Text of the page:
Head Shaking in Horses
At best, a horse shaking its head can just be funny or annoying. At worst, it can be dangerous, unseating riders or yanking reins out of the rider’s hands. It is a symptom of frustration, either psychological or physical. It could be a response to flying insects, chronic problems with a horse’s muscles or skeleton, or problems with ill-fitting equipment. If head-shaking is a chronic problem, it is up to the owner to become a detective and figure out how to address it.
Many people automatically reach for a different piece of equipment when their horse starts to toss their heads while riding, whether a stronger bit, draw reins, side reins, chambons, martingales, gogues, and a host of other devices. This is unfair to the horse, who is tossing its head to communicate something. It may be something as innocuous as “I don’t want a bit,” or something as serious as “my back has been thrown out and the saddle is causing that sore back a world of pain.” If we assume that the horse is just misbehaving and just reach for a new piece of equipment to force its head into place, the problem that the horse is trying to communicate will almost certainly get worse.
If a horse is shaking its head during warm weather, the logical first guess is that it is bothered by insects. To that end, there are a variety of ear bonnets, flymasks, and other accessories that can be used while horses are out at pasture. If you want your horse to enjoy a ride out in nature as much as you do, consider investing in deerfly patches which can be placed on the browband of your horse’s headgear, as well as on your helmet or hat. Many riders also like to carry a horsehair whisk to shoo away the flies their horses can’t seem to shake off.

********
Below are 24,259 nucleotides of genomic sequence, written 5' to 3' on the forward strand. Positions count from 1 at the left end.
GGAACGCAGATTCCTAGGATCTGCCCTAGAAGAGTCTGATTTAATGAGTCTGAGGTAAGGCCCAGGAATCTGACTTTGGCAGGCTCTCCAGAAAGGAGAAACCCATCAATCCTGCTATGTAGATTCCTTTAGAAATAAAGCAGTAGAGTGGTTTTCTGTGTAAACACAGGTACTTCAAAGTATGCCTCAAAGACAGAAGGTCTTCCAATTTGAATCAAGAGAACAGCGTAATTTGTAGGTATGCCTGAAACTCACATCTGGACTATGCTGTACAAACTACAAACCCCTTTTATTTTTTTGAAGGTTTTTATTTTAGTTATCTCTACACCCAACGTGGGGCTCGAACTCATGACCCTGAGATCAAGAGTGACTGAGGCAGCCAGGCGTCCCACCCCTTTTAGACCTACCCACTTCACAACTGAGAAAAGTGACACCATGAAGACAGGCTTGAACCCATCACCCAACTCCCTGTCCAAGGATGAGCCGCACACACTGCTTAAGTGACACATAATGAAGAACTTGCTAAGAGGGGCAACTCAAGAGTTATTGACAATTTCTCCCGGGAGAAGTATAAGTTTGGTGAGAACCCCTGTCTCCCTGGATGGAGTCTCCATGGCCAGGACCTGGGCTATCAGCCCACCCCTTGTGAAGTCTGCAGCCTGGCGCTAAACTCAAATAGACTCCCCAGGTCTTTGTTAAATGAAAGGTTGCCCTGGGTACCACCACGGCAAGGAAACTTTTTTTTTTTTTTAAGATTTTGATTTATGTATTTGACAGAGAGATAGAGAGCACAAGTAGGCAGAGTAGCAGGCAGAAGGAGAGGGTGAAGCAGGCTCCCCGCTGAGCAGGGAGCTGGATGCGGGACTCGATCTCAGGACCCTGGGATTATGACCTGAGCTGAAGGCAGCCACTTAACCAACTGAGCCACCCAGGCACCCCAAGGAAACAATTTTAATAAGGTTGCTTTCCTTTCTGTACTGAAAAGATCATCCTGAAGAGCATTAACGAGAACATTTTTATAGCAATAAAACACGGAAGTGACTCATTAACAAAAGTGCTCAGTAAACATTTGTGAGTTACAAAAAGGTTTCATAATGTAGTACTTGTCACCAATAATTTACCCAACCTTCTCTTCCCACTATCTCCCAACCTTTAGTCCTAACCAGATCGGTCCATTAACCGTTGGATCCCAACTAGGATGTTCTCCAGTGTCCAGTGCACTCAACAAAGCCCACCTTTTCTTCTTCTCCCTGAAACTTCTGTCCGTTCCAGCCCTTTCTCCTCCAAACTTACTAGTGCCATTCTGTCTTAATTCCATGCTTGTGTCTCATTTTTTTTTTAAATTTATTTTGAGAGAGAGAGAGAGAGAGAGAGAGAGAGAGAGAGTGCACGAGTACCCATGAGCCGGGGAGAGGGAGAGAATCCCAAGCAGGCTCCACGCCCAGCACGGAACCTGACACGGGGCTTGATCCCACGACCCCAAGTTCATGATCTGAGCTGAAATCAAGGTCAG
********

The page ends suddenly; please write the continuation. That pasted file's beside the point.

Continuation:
If the head-shaking seems to be a chronic problem, or otherwise not related to insects, the first thing to check is a horse’s teeth and mouth. Since the teeth are constantly growing throughout a horse’s life, their chewing patterns can wear their molars in such a way that sharp hooks and edges can form on the sides of their teeth. These sharp points and edges can cut a horse’s cheeks and tongue. There may be other problems such as rotting teeth or sores from foreign bodies that a vet can address. Another thing that is important to remember for a horse in training, or for a young horse, is the various dental changes (teething, wolf teeth eruption, and canine eruption in colts) that young horses go through. Furthermore, their jaws often grow at different rates, and a bit that fit them two months ago may be too small now. These issues can cause horses discomfort or pain. Horses in training may also toss their heads to express pain from somewhere else As always, for any behavior problem, be sure to look for pain as a root cause and be ready to address it from a veterinary perspective.